The Geekwave Episode 9: League of Legends World Championship 2015

If you like League of Legends, this episode is for you!

In Episode 9, we talk to Rizwan Mohammed and Sam Clark from the U’s League of Legends Student Association all about the upcoming World Championship match, which is happening TOMORROW!

Oh yeah, this is also Lee Neuschwander’s first episode as a member of The Geekwave Team! We’re really excited to have him on board and hope he can provide another perspective to the team.

You may notice that the sound on this episode is a little more raw. That’s because we were trying out our new Blue Yeti Microphone, which we hope to use more in the future for mobile recordings and game streaming. Obviously, it doesn’t sound quite as nice as K-UTE Radio’s Studio, but it sounds pretty good for a podcast microphone.

Be sure to check out the World Championship Viewing Party tomorrow morning!


What do you get mixing medicine, theater and communication?

Gretchen A. Case, M.A., Ph.D., B.A.

Gretchen A. Case, M.A., Ph.D., B.A., Medicine

Assistant Professor, Head of Theater Studies

Sydney Cheek-O’Donnell, Assistant Professor, Theater

Heather Canary Associate Professor, Communication, University of Utah

Heather Canary, Associate Professor, Communication

What can theater do? What do we need? What works? 
Part 1 of a 3-part conversation with U professors Gretchen Case (medicine), Heather Canary (communication) and Sydney Cheek O’Donnell (theater) highlighting their innovative proposal that uses theater, to develop and improve communication techniques for medical students.

“This is not a fix, to say that doctors are terrible at communicating, they’re already very good,” said Case. “Medical people care about this a great deal.”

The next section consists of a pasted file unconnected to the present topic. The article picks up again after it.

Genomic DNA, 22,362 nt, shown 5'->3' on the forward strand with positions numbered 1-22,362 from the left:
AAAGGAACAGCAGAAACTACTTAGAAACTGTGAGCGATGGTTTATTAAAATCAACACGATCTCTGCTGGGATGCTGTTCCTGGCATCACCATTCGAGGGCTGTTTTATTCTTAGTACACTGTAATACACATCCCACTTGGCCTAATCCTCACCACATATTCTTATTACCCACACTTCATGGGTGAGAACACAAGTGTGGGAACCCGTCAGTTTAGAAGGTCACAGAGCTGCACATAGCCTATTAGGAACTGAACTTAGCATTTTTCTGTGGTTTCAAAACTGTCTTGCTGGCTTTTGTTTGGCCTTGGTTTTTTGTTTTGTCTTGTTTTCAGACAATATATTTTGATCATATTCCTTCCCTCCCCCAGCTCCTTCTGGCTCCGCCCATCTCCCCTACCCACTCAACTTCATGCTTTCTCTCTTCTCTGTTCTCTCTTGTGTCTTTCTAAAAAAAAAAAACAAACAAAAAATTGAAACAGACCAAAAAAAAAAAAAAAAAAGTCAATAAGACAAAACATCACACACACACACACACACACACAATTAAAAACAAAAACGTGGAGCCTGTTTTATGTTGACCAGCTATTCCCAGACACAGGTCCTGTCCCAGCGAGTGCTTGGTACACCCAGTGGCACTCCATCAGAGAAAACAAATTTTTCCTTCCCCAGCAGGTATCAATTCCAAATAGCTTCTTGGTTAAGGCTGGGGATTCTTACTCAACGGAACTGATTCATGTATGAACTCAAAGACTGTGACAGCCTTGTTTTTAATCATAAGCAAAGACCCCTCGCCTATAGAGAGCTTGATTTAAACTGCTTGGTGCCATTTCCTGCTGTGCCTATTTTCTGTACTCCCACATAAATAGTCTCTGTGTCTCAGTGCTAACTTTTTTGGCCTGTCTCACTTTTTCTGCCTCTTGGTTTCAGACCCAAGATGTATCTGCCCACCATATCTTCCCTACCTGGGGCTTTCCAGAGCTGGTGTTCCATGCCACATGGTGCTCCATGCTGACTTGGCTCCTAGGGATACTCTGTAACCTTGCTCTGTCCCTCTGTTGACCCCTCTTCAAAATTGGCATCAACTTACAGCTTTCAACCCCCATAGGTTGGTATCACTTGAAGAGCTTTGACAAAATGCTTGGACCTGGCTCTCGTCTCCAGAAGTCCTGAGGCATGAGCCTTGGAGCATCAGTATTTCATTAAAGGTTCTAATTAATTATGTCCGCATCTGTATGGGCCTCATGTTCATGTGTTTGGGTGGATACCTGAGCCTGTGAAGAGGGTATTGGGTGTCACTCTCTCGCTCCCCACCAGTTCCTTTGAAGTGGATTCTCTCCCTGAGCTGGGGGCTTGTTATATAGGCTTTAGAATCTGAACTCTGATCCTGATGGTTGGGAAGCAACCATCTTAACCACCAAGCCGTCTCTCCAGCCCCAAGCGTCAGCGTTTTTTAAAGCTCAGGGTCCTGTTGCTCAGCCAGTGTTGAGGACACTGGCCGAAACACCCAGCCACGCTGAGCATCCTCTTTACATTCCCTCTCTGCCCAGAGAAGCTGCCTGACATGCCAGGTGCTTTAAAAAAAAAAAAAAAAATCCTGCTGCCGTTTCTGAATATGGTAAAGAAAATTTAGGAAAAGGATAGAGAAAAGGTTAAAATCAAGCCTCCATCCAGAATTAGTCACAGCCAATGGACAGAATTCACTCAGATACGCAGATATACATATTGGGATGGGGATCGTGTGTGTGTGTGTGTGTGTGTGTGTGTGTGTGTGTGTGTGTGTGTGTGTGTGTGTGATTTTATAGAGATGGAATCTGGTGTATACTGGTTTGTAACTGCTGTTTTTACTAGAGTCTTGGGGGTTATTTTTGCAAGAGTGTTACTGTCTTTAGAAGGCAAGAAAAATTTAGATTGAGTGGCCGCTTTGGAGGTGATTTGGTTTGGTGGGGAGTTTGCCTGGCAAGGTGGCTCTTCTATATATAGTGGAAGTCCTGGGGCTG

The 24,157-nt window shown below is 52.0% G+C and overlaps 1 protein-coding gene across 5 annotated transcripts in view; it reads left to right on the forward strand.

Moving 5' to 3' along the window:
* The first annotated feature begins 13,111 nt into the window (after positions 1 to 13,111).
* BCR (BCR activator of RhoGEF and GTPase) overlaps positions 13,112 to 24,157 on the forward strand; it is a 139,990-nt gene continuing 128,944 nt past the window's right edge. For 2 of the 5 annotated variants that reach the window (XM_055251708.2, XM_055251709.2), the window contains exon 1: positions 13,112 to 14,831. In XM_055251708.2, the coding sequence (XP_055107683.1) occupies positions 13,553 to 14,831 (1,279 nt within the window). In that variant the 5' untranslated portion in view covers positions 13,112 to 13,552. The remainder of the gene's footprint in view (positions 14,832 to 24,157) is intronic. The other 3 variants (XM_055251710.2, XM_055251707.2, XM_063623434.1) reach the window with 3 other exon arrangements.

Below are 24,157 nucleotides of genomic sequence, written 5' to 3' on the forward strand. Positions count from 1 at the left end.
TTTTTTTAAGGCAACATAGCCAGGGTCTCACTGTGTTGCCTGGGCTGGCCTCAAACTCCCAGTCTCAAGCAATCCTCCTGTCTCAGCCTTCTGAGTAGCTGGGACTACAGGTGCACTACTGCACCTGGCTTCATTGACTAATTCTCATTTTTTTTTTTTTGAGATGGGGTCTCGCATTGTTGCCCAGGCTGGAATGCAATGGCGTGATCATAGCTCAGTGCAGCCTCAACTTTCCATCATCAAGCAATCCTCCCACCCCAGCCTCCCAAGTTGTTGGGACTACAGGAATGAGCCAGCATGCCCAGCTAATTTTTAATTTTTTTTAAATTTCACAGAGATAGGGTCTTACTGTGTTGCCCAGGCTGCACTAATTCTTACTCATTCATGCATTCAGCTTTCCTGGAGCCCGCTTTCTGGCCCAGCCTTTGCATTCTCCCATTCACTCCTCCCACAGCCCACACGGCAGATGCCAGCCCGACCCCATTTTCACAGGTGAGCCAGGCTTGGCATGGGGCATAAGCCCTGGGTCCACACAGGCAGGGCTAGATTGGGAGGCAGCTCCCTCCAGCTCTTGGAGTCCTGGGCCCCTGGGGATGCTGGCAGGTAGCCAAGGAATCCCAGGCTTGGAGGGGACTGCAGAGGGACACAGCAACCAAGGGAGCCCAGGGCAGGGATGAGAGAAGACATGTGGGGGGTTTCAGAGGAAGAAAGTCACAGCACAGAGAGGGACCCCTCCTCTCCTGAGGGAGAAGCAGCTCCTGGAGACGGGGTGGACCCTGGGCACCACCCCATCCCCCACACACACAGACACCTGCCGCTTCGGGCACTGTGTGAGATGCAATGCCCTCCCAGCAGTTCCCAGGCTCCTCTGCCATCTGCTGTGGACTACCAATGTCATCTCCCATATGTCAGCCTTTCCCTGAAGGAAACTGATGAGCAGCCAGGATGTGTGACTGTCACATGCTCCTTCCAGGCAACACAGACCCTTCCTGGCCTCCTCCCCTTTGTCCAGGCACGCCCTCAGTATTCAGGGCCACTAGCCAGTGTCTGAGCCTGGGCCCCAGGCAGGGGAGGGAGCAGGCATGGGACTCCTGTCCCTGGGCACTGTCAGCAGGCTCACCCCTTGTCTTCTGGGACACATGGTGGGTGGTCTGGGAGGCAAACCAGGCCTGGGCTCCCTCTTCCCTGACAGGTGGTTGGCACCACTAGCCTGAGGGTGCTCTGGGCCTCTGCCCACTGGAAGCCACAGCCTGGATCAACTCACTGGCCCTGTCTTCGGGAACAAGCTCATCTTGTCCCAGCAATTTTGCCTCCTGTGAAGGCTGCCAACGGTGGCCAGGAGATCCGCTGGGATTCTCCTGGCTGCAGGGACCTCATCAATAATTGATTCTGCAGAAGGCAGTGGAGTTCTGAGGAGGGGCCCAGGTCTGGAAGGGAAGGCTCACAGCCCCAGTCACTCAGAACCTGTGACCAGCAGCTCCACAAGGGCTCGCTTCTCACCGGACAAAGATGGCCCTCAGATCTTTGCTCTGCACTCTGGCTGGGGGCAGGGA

The Geekwave Episode 8: Star Wars Hype Train

Episode 8 of The Geekwave has a lot of Star Wars in it. So if you don’t like Star Wars…

Wait, why are you listening to this podcast?

All jest aside, though, we talk about things other than Star Wars. Like our big Halo 5 Pre-Launch Party on Monday. And the big League of Legends World Championship Viewing Party at the Megaplex Theater next Saturday. Both of which we’re doing with the UofU chapter of TeSPA, who’s website you can find here. That’s also where you can buy tickets to the viewing party (and the deal for TeSPA members is good enough that if you’re not a member, you should be.)

Other events happening this week:

Tonight at 5pm in the Library is the Heroes of the Storm Opening Social.

Tomorrow at 12:30pm is a Hearthstone Student Association Round-Robin Tournament.

Next Friday is Wear a Costume To School Day (Also known as the closest school day to Halloween.) We’ll be doing a Photo Contest for sweet prizes on our Facebook page!


Today we talked about Campus news, some history being destroyed, the big party tonight and how to protect yourself from over drinking and getting to crazy.  Locally health insurance premiums may go up and you’ll be fined if you don’t have any health insurance.  Nationally Hillary Clinton is in a bind and we talked about her interview concerning the middle east.  So check out the show and educate your mind on a little food for thought.

Anime Banzai 2015

Greetings, Otakus! Solar here. This last weekend The Geekwave was invited to attend one of our favorite events of the year – Anime Banzai at the Davis Conference Center. Banzai is an event celebrating Japanese Manga and Anime, as well as Japanese video games and even American fandoms that tend to be followed by the same crowd. It’s held every year in mid-October (whenever the U’s fall break is, actually).

First off, several of you probably heard that we were recording an episode at Banzai this year and you might remember the awesome episode we did live from Banzai last year. We did record an episode, however due to some technical faults the files are completely unusable. These things happen sometimes, but I’m super bummed out that it had to happen on this episode. So I’d like to officially and sincerely apologize to the staff of Anime Banzai who helped us so we could do the recording, to Jelaire, who did an awesome job being my guest on the show, and to all of our fans who were looking forward to our anime episode. Rest assured that we promised you an anime episode, and you will get one.

Now, onto my review!